My Lords, I am most grateful to the noble Lord, Lord Stoddart, for giving me an opportunity to clear up any belief that he may have had that I made an ad hominem attack on the noble Lord, Lord Richard. I hope that the party opposite and the noble Lord will accept, if doing so does not get him into bad odour with his party, that I have absolutely no feeling that the noble Lord Lord Richard is anything other than totally "unridiculous".

The burden of what I wished to convey was that the policies of the noble Lord's party are ridiculous. If I failed to convey that, I hope that the party opposite will forgive me.

There is no question whatsoever, so far as I know, that my right honourable friend remains Prime Minister of this country. As such it is his clear task to carry out his duties as effectively as he can and it is perfectly clear that he has done so at Cannes.

As regards the results of any investigation by the Commission, I think that the noble Lord, above all, will accept the belief of my right honourable friend that it is for Parliament to take a view of those results; and it is perfectly sensible that Parliament should be given the opportunity to judge because he, and I, believe that Parliament should be sovereign.

Baroness Carnegy of Lour

My Lords in the Statement, my noble friend referred to Europol, and the decision that citizens and member states should be able to seek redress through the courts of member states for any wrong done to them through Europol rather than at the European Court. Can my noble friend tell the House whether the United Kingdom was alone in persuading the other member states that that should he so; or, as was reported in at least one newspaper, was there support from the Scandinavian countries and France? I was not able to give my noble friend notice of that question and he may not, therefore, be able to reply. However, the matter is important, in particular in view of the assumption made by the noble Baroness, Lady Seear, that it was hound to become a European issue.

Europol comes under the third pillar of the Community, where inter-governmental arrangements are the order of the day and matters do not have to go through the European Commission. Therefore, whether there was support for the United Kingdom is important. I had hoped that the Statement would inform us, but it did not. I am sorry if I have caught out my noble friend.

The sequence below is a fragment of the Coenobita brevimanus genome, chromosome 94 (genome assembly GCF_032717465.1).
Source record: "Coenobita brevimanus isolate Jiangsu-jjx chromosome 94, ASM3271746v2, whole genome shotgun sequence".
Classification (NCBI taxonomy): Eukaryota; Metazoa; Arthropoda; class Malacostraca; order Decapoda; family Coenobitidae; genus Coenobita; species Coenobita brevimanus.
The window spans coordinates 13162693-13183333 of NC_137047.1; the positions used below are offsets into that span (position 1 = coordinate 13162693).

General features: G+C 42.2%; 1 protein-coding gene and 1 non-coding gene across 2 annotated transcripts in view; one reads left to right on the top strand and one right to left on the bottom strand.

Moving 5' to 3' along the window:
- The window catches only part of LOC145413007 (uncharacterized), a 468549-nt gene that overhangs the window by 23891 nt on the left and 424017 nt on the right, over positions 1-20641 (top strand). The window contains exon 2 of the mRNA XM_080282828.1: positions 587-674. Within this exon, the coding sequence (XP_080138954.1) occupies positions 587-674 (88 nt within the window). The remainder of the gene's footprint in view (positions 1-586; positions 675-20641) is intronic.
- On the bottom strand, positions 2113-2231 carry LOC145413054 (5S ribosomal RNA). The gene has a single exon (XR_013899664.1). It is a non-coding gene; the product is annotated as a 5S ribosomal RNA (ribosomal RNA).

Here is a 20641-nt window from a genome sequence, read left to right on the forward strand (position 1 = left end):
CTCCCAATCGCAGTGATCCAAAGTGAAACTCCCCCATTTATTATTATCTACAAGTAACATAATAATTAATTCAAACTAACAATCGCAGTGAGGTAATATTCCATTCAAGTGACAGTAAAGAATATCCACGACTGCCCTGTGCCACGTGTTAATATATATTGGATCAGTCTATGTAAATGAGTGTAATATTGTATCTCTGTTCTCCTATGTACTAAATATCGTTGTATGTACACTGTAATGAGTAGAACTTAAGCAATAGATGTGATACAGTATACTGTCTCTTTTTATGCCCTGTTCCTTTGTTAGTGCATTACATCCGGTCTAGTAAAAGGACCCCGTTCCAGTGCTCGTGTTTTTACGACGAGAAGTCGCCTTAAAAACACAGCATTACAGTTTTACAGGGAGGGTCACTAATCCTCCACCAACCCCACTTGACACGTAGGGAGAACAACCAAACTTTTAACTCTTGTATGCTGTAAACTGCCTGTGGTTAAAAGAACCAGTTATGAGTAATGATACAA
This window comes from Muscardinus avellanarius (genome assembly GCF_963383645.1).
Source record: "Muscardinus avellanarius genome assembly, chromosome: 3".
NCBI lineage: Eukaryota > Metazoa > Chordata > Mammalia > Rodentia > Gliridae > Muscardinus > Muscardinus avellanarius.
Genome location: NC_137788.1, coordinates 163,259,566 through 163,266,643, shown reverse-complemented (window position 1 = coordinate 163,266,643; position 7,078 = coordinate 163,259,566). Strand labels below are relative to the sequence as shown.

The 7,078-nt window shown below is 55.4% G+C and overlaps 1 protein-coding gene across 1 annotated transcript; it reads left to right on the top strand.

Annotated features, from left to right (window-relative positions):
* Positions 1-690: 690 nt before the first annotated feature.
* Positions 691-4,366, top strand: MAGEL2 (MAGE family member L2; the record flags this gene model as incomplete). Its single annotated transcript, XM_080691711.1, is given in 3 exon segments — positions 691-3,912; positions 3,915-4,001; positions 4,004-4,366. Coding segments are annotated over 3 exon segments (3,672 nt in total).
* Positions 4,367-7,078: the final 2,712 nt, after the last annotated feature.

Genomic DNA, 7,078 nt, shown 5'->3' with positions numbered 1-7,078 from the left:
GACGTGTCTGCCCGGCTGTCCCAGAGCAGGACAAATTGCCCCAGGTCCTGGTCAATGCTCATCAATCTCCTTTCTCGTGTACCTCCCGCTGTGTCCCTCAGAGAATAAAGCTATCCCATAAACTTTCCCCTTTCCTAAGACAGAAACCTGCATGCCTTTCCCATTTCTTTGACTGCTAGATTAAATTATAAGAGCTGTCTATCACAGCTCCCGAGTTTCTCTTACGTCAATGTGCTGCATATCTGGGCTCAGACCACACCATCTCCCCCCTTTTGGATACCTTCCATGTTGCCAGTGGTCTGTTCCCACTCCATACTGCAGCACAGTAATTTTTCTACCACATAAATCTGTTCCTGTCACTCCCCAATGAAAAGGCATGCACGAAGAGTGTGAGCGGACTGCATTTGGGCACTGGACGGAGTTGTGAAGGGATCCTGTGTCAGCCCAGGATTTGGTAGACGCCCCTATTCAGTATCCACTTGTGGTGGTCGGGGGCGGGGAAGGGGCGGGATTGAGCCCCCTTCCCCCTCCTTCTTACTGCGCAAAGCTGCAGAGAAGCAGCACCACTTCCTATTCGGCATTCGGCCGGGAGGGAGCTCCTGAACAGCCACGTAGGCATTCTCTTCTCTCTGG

Viscount Cranborne

My Lords, the House will judge whether or not my noble friend has caught me out.

On the question of whether or not we were alone, it is perfectly plain that there is always a body of opinion which longs to accuse Her Majesty's Government of being in a minority of one on European issues. I can confirm to my noble friend that on this issue, as with others during the course of discussions at Cannes, we were not alone.

I agree with my noble friend that Europol is important. The matter is extremely complex. However—and I agree with my noble friend—it is perfectly clear that it would not have been appropriate in the case of Europol for us to change the situation. Indeed, my noble friend is right. This touches on sensitive issues of national criminal law and police operations that are firmly under the third pillar, which is within the competence of individual members.

Lord Monson

My Lords, it is doubtless admirable that the United Kingdom Government and the Government of the Republic of Ireland reached agreement in Cannes on the decommissioning of terrorist weapons in Northern Ireland. However, does the noble Viscount the Lord Privy Seal agree that inter-governmental agreements are all very well, hut the only important thing is that the major terrorist organisations show themselves prepared and ready to decommission a substantial proportion of their weaponry? Of that there appears to be no sign whatever.

Viscount Cranborne

My Lords, I am sorry if there is any misunderstanding—clearly there is from the noble Lord—about what my right honourable friend and Mr. Bruton agreed. The British Government have made their position perfectly clear over decommissioning of weapons. That position has remained entirely consistent ever since the present démarches opened.

What was agreed at Cannes between my right honourable friend and the Irish Prime Minister was that officials from the two governments would meet to examine proposals for decommissioning weapons in Northern Ireland. Those proposals may be acceptable to both governments—we do not know whether they will be—when officials have reported to the governments. However, as the noble Lord said, that is only the beginning. What matters is that the proposals should be made to work and be consistent with the position of Her Majesty's Government, which we have already made clear.

Lord Craig of Radley

My Lords, the Lord Privy Seal referred to the difference between peacekeeping and peace enforcement in Bosnia and said that the United Nations would be in command of the rapid reaction force. In the event that those forces are used offensively, can the Minister assure the House that the actions of our soldiers, sailors and airmen will have the full support of the Government?

Viscount Cranborne

My Lords, I hope that the noble and gallant Lord will in no way expect any answer other than "yes" to that question. We are a long way from the action suggested and circumstances would have to change. The nature of the orders, the rules of engagement, the colour that the vehicles are painted, the insignia, and many other matters with which the noble and gallant Lord is more familiar than I, would have to be addressed. The role is clear: deployment is taking place and I know that the noble and gallant Lord will be relieved to find that he and I are in no way apart on the issue.